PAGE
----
Prep Now to Make the Most of College Visits
Oct 01, 2017 11:11AM ● Published by Hilary Daninhirsch
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Yesterday they were in kindergarten. Today, in a time lapse that rivals the speed of light, they are studying for SATs and browsing through college catalogs.
While it’s never too early to start thinking about majors and potential colleges, many teens begin the college search process before and during their junior year of high school. Often, visiting a college campus will provide a prospective student insight about student life, whether the size of the school is desirable, whether a city or rural campus is preferable and more.
“Visits are to help inform a decision: Do I want to learn more? Do I want to apply? Do I want to attend?” said Lauren Lieberman, director of college counseling at Shady Side Academy.
“Campus visits really help students connect with a university to determine the right fit for them. From classroom sizes, to the type of setting, students have different types of needs that can be best addressed through a campus visit,” said Amy Becher, vice-president of enrollment management at Chatham University. She added that ideally, students should visit a variety of colleges from rural to urban, both public and private, because they might be surprised at what feels right.
While brochures may look enticing, an in-person visit is preferable. “It’s important for students and families to visit a college or university firsthand to really feel the energy and what it is like to be part of that college community,” said Joell Minford, director of admissions at Point Park University.
In the case of Point Park, for example, “Often people are intimidated by a school in a city, but when they come to campus, they see that it’s a consolidated campus,” Minford continued. “Everything is close by and it has all of the traditional items that you’d expect at a rural campus, but it’s available in a city setting.”
Lieberman agreed. “There is no amount of reading that can help you understand what being on a campus with 50,000 kids feels like,” she said. “Or the feeling on campus the week before a big football game.”
Another reason why college visits matter is that universities track if a student has come to campus. “If colleges see that a student has visited campus, history has shown that that student has a higher likelihood of becoming a student in the future,” said Minford.
College visits are often student-led and take prospective students and their families around campus, visiting both classrooms and dormitories, and perhaps stopping at the dining hall for lunch. While most colleges offer campus visits during the regular academic calendar year as well as over the summer, if possible, try to visit while college is in session.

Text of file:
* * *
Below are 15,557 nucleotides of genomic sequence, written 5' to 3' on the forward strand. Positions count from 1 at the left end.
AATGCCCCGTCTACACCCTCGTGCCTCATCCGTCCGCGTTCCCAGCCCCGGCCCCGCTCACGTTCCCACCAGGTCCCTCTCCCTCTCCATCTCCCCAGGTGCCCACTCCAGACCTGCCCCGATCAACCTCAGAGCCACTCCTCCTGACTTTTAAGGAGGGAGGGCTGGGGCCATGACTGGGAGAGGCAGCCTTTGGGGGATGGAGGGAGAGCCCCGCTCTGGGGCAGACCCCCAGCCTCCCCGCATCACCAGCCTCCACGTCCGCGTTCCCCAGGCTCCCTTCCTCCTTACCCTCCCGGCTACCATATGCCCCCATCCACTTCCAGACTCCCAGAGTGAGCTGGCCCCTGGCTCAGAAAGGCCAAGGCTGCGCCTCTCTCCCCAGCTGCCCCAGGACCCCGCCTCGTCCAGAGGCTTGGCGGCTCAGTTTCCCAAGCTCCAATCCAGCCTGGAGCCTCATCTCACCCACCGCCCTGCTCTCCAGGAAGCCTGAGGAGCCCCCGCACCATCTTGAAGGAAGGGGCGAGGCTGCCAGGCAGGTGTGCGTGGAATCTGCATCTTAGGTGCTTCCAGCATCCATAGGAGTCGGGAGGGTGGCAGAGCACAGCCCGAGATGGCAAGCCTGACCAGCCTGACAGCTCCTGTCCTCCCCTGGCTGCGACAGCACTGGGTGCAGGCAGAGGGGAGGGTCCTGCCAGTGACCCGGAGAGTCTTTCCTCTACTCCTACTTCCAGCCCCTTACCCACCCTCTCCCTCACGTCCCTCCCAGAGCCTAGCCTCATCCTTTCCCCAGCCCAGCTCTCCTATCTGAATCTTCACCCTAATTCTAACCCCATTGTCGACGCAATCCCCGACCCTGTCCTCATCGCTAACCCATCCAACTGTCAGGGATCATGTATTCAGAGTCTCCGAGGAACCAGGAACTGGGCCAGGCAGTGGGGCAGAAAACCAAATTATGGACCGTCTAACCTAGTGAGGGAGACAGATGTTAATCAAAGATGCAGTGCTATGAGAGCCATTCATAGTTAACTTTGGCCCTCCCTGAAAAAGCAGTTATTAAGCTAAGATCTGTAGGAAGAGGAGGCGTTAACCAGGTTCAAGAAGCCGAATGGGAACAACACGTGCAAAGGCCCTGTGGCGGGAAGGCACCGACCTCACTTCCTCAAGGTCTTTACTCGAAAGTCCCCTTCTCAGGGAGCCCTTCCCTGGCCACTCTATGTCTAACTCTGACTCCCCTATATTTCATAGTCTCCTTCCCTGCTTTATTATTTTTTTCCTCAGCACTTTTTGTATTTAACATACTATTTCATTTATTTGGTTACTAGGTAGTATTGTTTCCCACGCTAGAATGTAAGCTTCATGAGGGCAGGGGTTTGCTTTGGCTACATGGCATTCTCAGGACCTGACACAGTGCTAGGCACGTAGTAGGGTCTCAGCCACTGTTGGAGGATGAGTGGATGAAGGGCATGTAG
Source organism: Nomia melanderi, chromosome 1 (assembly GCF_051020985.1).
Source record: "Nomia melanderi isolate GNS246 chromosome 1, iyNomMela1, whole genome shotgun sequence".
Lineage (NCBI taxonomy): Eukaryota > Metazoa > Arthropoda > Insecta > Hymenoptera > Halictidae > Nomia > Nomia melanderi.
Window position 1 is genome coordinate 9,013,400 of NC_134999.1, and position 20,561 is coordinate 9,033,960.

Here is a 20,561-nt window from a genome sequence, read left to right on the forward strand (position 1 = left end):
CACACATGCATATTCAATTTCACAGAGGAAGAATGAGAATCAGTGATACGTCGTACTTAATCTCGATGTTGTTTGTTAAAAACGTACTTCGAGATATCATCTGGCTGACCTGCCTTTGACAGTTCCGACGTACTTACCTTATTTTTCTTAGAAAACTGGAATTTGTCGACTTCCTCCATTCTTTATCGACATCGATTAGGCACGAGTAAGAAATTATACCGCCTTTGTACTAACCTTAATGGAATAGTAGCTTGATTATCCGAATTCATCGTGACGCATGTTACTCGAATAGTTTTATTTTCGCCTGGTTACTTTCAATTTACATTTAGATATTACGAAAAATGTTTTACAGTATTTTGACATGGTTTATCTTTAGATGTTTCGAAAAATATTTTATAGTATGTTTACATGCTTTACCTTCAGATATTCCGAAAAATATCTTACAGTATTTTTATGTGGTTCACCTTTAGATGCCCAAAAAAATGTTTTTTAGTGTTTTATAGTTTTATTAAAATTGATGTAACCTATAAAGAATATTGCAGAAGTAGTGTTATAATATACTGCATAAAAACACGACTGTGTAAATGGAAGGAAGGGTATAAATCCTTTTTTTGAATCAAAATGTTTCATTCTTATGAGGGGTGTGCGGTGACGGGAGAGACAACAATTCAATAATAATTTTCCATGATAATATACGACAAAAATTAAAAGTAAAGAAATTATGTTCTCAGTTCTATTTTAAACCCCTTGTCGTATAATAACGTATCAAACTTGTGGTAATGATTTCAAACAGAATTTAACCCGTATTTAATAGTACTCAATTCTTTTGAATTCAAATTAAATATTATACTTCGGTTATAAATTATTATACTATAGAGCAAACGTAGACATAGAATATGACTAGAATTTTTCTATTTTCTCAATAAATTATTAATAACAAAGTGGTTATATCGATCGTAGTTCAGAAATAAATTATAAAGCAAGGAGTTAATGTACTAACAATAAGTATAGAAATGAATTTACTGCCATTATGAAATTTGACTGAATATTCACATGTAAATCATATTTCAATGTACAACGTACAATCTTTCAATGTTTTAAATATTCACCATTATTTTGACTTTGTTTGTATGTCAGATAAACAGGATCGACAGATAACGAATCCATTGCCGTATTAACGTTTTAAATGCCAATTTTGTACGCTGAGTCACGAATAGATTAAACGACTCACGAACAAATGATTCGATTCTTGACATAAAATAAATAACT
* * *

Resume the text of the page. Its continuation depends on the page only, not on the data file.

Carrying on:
“This will enable a student to have the chance to see the ‘real’ campus, and to possibly make the most of their visit by taking advantage of attending classes, meeting with faculty, and chatting with students,” said Loren Gordon, director of college counseling, Central Catholic High School.
Becher suggested that families watch for events offered during the university’s school year, such as a general open house or a visit day geared toward juniors. Also, “Individualized weekday visits can be customized to meet student interests and needs,” she said.
There are no rules as to how many colleges to visit. Minford recommends going to at least the top three to four choices, but if a family can’t squeeze in a visit, many colleges offer virtual tours.
“Some families choose to visit the colleges in closer proximity before applications are submitted and then wait to visit ones at a greater distance until an admission decision has been received,” said Gordon. And if a student happens to gain entrance to a school that he or she has not had a chance to see in person, Gordon said that it is absolutely necessary to make a visit before deciding to commit.
For both students and parents, advance planning is key, as well as communicating what they want to accomplish during the visit, said Becher. “We seek to personalize your visit in order to meet your needs; make sure you provide input on what you want out of your visit,” she said. “We can help you get in front of the right people to ensure your questions are answered and that you make the most of your time on campus.”
To maximize the experience and make it fun for the whole family, Lieberman suggested that if families have the time, they should take advantage of exploring the city or town in which the college is located. After all, if your child might be spending the next four years of his or her life there, you may as well know where to find the best pizza.